July 18, 2012

WE ALL KNOW WHERE WE END UP, IT'S JUST A MATTER OF WHICH PARTY GETS CREDIT:

How to Save Our Kids From Poverty in Old Age : The case for American Stakeholder Accounts. (Phillip Longman, July/August 2012, Washington Monthly)

The federal government spends more than $500 billion a year on policies designed to help individuals acquire or build assets. The three most expensive of these policies--the mortgage interest deduction, the property tax deduction, and preferential rates on capital gains and dividends--together deliver 45 percent of their benefits to households with average income exceeding $1 million. "Put another way," concludes a report commissioned by the Federal Reserve, "the poorest fifth of Americans get, on average, $3 in benefits from these policies, while the wealthiest one percent enjoy, on average, $57,673."

What if we re-crafted our wealth accumulation policies so that they primarily helped average Americans build assets? Nothing could be more American. It's what the Homestead Act did. It's what the GI Bill did. And here's another example of how it could be done for the next generation of Americans.

Every child born in the U.S. gets a Social Security number. Going forward, every child should get at the same time what could be called an American Stakeholder Account. Parents, grandparents, and anyone else who cared to could contribute funds to a child's stakeholder account, as could children themselves. Children whose families qualify for the federal child tax credit would have up to $500 added to their accounts each year by the government. Contributions from all sources would be capped at $2,000 per year.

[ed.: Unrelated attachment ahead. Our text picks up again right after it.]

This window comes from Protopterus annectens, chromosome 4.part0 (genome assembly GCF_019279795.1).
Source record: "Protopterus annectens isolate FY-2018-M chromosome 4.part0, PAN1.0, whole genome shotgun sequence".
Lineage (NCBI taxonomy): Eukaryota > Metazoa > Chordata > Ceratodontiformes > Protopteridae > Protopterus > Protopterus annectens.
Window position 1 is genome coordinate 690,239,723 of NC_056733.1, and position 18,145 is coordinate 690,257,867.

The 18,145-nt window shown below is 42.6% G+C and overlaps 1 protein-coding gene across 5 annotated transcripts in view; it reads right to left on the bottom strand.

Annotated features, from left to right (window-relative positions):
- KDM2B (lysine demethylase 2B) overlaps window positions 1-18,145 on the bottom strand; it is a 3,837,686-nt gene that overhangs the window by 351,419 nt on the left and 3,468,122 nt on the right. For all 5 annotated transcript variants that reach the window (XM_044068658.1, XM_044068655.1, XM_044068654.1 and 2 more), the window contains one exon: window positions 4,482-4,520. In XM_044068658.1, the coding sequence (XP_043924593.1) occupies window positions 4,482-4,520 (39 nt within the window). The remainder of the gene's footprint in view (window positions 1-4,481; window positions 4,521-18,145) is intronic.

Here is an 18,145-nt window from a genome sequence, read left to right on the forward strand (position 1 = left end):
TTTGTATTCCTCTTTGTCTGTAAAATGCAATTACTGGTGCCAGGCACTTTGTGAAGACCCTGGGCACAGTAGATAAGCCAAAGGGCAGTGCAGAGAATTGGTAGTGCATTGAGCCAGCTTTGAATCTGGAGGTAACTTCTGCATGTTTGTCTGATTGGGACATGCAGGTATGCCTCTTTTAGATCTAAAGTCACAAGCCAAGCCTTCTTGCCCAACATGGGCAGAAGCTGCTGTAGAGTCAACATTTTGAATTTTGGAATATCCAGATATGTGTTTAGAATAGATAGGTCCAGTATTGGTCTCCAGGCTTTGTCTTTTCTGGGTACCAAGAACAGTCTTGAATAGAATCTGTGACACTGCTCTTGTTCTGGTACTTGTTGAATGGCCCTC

When an account holder reached eighteen, he or she could begin withdrawing a portion of the accumulating funds, but only for the purpose of pursuing post-secondary education and training. At age twenty-five, the account holder could use a portion toward buying a first home or starting a business. But a substantial remainder would be earmarked for retirement.

Now let's add another important feature. Throughout their working lives, members of the next generation of Americans would be required to contribute 4 percent of their earned income to their stakeholder accounts. Their employers would have the option of contributing another 2 percent. Low- and middle-income households would be eligible for up to $500 per year in government matching funds. Upon retirement, the balance built up in these accounts would be automatically converted into an annuity--a stream of monthly benefits that would flow for the rest of the account holder's life.

The conservative welfare state just defines the contribution instead of the benefit.

Posted by at July 18, 2012 5:22 AM
  

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